Bypass the former sugar plantation town of Wahiawa on your way to the promise of North Shore surf, sand and sun and you’ll miss this serene, little-known tropical oasis in the heart of the town’s residential grid. Heck, you could even miss Wahiawa Botanical Garden on a drive through the town. I did, for years, until discovering the garden’s smallish parking lot on a recent day-off drive and exploring the lush, undercanopy of its reserve of towering trees and other tropical flora, largely hidden from street view. The 27-acre arboretum’s roots go back to the 1920s when the Hawaii Sugar Planters Association leased the small ravine from the territorial government to experiment with tree planting. The land and trees were transferred to the City and County of Honolulu in 1950 and opened as a botanical garden in 1957.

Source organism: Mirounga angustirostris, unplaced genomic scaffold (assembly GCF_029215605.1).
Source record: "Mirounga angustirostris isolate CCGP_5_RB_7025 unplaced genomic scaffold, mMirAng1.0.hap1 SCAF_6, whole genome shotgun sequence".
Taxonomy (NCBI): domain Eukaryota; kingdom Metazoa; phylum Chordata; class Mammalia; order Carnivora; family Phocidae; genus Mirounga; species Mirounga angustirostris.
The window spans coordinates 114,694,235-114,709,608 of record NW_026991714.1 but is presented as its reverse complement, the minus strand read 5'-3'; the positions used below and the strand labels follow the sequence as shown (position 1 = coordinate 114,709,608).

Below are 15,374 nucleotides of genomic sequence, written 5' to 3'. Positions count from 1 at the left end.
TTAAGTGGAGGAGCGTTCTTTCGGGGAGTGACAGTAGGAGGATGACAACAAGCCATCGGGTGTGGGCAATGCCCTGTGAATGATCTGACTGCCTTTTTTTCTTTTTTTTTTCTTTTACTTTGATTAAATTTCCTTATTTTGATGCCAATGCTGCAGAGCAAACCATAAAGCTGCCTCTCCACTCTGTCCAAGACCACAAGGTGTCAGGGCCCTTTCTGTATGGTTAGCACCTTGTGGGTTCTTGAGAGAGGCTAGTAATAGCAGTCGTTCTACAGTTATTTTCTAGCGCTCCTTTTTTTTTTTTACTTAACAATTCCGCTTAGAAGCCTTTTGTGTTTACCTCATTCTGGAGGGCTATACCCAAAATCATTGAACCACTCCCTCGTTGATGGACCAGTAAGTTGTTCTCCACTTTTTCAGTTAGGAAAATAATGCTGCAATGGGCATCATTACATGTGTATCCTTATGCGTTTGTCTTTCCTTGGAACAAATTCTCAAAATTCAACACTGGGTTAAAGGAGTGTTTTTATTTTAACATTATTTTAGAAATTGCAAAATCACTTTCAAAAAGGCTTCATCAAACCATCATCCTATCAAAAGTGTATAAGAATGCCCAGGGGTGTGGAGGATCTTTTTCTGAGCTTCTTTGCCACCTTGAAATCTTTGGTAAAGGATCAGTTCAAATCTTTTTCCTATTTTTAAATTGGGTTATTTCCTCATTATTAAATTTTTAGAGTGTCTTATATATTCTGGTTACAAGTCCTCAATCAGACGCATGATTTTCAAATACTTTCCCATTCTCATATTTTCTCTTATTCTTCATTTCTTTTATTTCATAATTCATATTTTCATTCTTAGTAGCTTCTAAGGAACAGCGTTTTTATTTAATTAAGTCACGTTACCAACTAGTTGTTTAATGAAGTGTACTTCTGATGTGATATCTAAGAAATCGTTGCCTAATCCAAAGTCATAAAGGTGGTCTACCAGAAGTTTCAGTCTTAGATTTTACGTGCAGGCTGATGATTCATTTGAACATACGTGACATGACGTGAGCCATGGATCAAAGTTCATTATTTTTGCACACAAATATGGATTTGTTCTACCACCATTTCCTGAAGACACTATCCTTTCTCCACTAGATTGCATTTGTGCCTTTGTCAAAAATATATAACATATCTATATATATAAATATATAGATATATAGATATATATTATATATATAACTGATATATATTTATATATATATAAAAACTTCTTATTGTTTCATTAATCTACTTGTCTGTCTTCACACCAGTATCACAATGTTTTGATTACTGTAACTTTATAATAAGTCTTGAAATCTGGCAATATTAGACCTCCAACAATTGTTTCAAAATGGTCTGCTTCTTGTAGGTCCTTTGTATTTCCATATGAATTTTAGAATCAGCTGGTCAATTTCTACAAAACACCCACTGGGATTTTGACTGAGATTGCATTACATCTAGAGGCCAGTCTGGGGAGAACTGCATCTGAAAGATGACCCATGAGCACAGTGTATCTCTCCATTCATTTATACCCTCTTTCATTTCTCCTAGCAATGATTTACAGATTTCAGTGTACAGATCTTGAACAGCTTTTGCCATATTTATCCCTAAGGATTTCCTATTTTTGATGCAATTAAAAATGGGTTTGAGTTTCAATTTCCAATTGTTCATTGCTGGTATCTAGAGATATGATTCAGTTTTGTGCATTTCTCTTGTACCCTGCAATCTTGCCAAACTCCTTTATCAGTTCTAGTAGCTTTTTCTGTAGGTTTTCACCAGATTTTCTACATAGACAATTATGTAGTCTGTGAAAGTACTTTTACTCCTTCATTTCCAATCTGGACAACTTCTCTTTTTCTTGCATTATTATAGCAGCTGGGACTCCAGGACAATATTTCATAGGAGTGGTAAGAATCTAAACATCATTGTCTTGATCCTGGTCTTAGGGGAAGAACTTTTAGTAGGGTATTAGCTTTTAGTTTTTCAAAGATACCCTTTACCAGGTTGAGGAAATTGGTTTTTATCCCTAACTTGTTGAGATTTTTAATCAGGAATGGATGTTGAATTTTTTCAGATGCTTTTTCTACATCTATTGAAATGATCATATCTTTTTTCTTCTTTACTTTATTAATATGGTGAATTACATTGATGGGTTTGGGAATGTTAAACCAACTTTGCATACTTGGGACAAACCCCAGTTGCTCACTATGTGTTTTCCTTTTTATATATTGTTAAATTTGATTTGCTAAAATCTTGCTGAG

Located on the high Central Oahu plateau separating the Wainae and Koolau mountain ranges, which allows for ample rainfall and alternating cool and humid conditions, Wahiawa Botanical Garden is home to more than 60 types of trees and a host of tree ferns and blooming tropical flora. Taking in the visual contrast of the gardens’s gently-winding upslope paths between trees and wildly unmanicured ravine bottom of native Hawaiian plants, I was calmed by the uniform quietude of both. The North Shore could wait.
1396 Califonia Ave., Wahiawa, Oahu, (808) 621-5463, honolulu.gov/parks/hbg.